“I don’t use the word miraculous lightly in medicine, but I’ve never seen anything like it,” said Richard L. Bowen, M.D., of Charleston Ketamine Center.
He has now been administering ketamine infusions for eight years, having given over 10,000 infusions to more than 1,000 patients.
Ketamine is proving to be reliable for helping patients when depression is interfering with their daily life – energy, sleep, concentration and physical health – and the standard treatments have not helped. It was initially explored at Yale when data showed that depression was associated with excessive glutamate signaling in the central nervous system. Researchers began to explore glutamate receptor antagonists as a treatment and selected ketamine. Subjects who lacked success with other treatments were administered ketamine and experienced significant positive results.
“It’s the most rewarding thing I’ve ever done, that’s for sure,” he said, reflecting on the people who have thanked them for their life or the lives of their loved ones.
Patients arrive in a private room, filled with ambient lighting and tonal music, and take a seat in a zero-gravity chair. They are pre-treated with medicine to prevent nausea and vertigo before undergoing infusion through an IV line. Everyone starts at a low infusion rate and is re-evaluated every 10 minutes, staying under constant monitoring for the experience. The infusion rate is increased until the patient has “some dissociation from this reality.” Dr. Bowen believes this is where maximum benefit is, judging by his experience and some supporting data. After reaching a state of dissociation, patients exist here for about an hour, or they may opt to decrease the dosage for the second half hour and work with a therapist.
During the dissociative experience, they are conscious but unable to emulate and speak regularly; however, they can answer questions with body movement, such as a nod of the head, and communicate if they are feeling afraid. People occasionally get frightened because it is difficult to separate the effects from reality, but the control of an intravenous route and the drug’s short half-life mean the feeling of fear can be alleviated in one or two minutes after pausing the infusion.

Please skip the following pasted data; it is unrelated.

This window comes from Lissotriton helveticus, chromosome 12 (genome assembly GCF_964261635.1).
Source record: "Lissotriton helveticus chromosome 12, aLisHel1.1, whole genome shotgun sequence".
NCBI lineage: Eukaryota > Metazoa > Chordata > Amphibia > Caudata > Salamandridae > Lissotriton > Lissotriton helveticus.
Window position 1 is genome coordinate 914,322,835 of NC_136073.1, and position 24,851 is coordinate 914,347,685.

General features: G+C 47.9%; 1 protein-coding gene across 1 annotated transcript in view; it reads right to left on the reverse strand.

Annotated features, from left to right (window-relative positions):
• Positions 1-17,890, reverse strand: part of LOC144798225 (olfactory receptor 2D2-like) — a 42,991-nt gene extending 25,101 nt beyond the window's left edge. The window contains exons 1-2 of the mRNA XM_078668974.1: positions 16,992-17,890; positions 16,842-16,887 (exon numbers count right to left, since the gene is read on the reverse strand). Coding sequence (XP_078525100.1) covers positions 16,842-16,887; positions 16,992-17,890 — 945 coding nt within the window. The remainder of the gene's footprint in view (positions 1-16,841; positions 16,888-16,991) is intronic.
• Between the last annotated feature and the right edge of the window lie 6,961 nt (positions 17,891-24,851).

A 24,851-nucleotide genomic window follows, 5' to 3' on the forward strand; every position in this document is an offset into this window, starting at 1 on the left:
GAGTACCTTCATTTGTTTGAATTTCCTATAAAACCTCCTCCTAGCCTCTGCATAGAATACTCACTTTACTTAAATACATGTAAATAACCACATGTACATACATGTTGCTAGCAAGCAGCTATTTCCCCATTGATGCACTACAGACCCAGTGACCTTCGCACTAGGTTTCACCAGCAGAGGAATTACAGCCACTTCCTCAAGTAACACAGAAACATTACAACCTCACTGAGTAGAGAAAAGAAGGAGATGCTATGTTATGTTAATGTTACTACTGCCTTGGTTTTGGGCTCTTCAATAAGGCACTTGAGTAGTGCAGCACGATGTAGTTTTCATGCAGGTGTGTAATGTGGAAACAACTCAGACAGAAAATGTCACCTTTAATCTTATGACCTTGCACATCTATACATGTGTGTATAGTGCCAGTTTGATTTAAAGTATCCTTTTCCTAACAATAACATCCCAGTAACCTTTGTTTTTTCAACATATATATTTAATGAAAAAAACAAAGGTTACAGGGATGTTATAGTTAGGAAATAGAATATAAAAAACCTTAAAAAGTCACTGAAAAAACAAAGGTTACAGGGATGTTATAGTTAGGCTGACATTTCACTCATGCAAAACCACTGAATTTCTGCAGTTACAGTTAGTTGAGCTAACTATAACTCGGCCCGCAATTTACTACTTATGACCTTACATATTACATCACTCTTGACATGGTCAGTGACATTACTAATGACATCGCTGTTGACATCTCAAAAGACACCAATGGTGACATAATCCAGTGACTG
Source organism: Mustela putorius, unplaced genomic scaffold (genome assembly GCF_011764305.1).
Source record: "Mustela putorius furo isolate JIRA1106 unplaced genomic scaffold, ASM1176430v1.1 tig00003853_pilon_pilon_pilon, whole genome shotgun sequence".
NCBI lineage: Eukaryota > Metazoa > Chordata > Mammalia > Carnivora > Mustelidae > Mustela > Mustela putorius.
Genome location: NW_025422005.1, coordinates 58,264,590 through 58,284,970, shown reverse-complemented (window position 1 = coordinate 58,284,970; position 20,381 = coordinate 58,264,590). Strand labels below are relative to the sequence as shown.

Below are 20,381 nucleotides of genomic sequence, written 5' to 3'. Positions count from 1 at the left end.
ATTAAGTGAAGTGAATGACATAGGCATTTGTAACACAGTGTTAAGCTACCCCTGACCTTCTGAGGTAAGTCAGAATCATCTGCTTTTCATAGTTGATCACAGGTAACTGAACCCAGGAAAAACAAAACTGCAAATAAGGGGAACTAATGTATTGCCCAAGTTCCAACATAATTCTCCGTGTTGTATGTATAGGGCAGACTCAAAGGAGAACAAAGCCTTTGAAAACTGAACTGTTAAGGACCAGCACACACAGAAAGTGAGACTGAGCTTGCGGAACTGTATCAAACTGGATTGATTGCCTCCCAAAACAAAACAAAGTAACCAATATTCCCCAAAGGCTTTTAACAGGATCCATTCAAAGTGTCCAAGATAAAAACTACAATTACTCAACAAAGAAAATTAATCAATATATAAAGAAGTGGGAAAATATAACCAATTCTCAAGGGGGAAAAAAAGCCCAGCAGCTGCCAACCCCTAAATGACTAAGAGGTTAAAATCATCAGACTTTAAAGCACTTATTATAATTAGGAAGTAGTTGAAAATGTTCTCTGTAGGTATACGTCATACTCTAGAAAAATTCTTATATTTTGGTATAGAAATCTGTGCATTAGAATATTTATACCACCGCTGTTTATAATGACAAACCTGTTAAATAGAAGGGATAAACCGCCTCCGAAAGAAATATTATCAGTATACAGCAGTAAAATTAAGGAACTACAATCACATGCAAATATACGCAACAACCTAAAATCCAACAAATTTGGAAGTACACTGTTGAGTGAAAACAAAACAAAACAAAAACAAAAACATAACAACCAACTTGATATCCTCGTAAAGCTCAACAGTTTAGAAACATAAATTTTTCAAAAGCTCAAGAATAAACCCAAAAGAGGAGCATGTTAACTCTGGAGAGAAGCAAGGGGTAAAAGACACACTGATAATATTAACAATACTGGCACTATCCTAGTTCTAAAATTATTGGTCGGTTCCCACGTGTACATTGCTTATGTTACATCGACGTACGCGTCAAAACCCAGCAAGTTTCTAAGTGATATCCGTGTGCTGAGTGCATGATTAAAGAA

There are no words to describe what patients experience during the dissociation period, Dr. Bowen said, calling it “ineffable.” People are not aware of their body and surroundings and yet they are conscious; they may experience visual hallucinations like shapes, textures and colors.
“The number one adjective people use to describe the experience is weird, it’s really weird,” said Dr. Bowen.
Most patients who respond notice some improvement within a day after the second infusion, and they continue to improve until they reach their new baseline, usually within the first six infusions. Of course, some patients improve faster and some slower. To maintain the benefit, monthly boosters are typically needed for the first nine months to a year. After this initial treatment period, the frequency of booster infusions varies widely. Some may need to continue monthly infusions while others may remain in remission for several years. Patients’ treatment plans are adjusted by their response.
Dr. Bowen has observed an 80% response rate among patients, meaning they experienced a 30% or more improvement from their initial score on the Beck Depression Inventory. Out of the 80% that respond, half have improvements similar to those who react well to oral antidepressants, meaning that although symptoms may persist, they are improved, as is their ability to function. As for the other half, Dr. Bowen said, “It’s like they’ve been touched by Jesus.”
Dr. Bowen himself has experienced the treatment, having found a need for it after his second divorce.
“It allowed me to step back from that and see that in the future there was a good possibility that things were going to be much better,” he said.
Although it’s a treatment, not a cure, Dr. Bowen has found ketamine infusions incredibly effective for depressed brain functioning.
“Patients tell me all the time: You have saved my life – this has saved my life,” said Dr. Bowen. “It doesn’t get much more profound than that.”
By Molly Sherman